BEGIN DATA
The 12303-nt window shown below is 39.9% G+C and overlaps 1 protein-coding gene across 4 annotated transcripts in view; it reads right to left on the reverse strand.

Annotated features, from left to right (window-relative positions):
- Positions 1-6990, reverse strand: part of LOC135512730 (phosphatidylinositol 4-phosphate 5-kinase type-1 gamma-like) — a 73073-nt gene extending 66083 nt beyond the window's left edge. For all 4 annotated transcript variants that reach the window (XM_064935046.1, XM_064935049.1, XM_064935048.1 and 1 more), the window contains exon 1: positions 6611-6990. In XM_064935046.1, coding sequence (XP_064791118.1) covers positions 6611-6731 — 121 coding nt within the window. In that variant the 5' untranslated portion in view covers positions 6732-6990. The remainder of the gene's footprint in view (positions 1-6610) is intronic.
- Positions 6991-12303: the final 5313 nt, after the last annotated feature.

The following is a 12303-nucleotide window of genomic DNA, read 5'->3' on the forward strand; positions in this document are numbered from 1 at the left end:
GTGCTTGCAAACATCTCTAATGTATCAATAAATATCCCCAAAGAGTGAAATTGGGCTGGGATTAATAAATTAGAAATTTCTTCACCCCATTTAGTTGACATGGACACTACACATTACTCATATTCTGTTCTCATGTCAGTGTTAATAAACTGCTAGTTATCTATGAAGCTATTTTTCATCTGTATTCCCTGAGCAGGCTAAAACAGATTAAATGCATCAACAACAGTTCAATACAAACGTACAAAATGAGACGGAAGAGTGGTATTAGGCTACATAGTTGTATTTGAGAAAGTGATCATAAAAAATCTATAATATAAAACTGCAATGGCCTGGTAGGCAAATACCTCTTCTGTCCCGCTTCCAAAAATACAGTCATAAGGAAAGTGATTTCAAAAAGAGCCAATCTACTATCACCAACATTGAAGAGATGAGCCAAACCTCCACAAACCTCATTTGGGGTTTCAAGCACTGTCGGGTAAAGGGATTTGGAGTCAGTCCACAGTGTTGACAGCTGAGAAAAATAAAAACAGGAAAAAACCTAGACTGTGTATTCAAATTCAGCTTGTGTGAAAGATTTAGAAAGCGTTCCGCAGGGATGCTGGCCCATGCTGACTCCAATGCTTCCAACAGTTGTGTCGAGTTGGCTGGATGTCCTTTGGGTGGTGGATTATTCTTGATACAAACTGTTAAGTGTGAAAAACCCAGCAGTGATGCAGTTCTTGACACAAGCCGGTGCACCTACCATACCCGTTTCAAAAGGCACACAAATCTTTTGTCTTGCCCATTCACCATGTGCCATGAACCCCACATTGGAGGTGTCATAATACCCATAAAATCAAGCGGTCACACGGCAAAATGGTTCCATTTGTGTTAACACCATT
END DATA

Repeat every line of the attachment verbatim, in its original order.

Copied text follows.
The 12303-nt window shown below is 39.9% G+C and overlaps 1 protein-coding gene across 4 annotated transcripts in view; it reads right to left on the reverse strand.

Annotated features, from left to right (window-relative positions):
- Positions 1-6990, reverse strand: part of LOC135512730 (phosphatidylinositol 4-phosphate 5-kinase type-1 gamma-like) — a 73073-nt gene extending 66083 nt beyond the window's left edge. For all 4 annotated transcript variants that reach the window (XM_064935046.1, XM_064935049.1, XM_064935048.1 and 1 more), the window contains exon 1: positions 6611-6990. In XM_064935046.1, coding sequence (XP_064791118.1) covers positions 6611-6731 — 121 coding nt within the window. In that variant the 5' untranslated portion in view covers positions 6732-6990. The remainder of the gene's footprint in view (positions 1-6610) is intronic.
- Positions 6991-12303: the final 5313 nt, after the last annotated feature.

The following is a 12303-nucleotide window of genomic DNA, read 5'->3' on the forward strand; positions in this document are numbered from 1 at the left end:
GTGCTTGCAAACATCTCTAATGTATCAATAAATATCCCCAAAGAGTGAAATTGGGCTGGGATTAATAAATTAGAAATTTCTTCACCCCATTTAGTTGACATGGACACTACACATTACTCATATTCTGTTCTCATGTCAGTGTTAATAAACTGCTAGTTATCTATGAAGCTATTTTTCATCTGTATTCCCTGAGCAGGCTAAAACAGATTAAATGCATCAACAACAGTTCAATACAAACGTACAAAATGAGACGGAAGAGTGGTATTAGGCTACATAGTTGTATTTGAGAAAGTGATCATAAAAAATCTATAATATAAAACTGCAATGGCCTGGTAGGCAAATACCTCTTCTGTCCCGCTTCCAAAAATACAGTCATAAGGAAAGTGATTTCAAAAAGAGCCAATCTACTATCACCAACATTGAAGAGATGAGCCAAACCTCCACAAACCTCATTTGGGGTTTCAAGCACTGTCGGGTAAAGGGATTTGGAGTCAGTCCACAGTGTTGACAGCTGAGAAAAATAAAAACAGGAAAAAACCTAGACTGTGTATTCAAATTCAGCTTGTGTGAAAGATTTAGAAAGCGTTCCGCAGGGATGCTGGCCCATGCTGACTCCAATGCTTCCAACAGTTGTGTCGAGTTGGCTGGATGTCCTTTGGGTGGTGGATTATTCTTGATACAAACTGTTAAGTGTGAAAAACCCAGCAGTGATGCAGTTCTTGACACAAGCCGGTGCACCTACCATACCCGTTTCAAAAGGCACACAAATCTTTTGTCTTGCCCATTCACCATGTGCCATGAACCCCACATTGGAGGTGTCATAATACCCATAAAATCAAGCGGTCACACGGCAAAATGGTTCCATTTGTGTTAACACCATT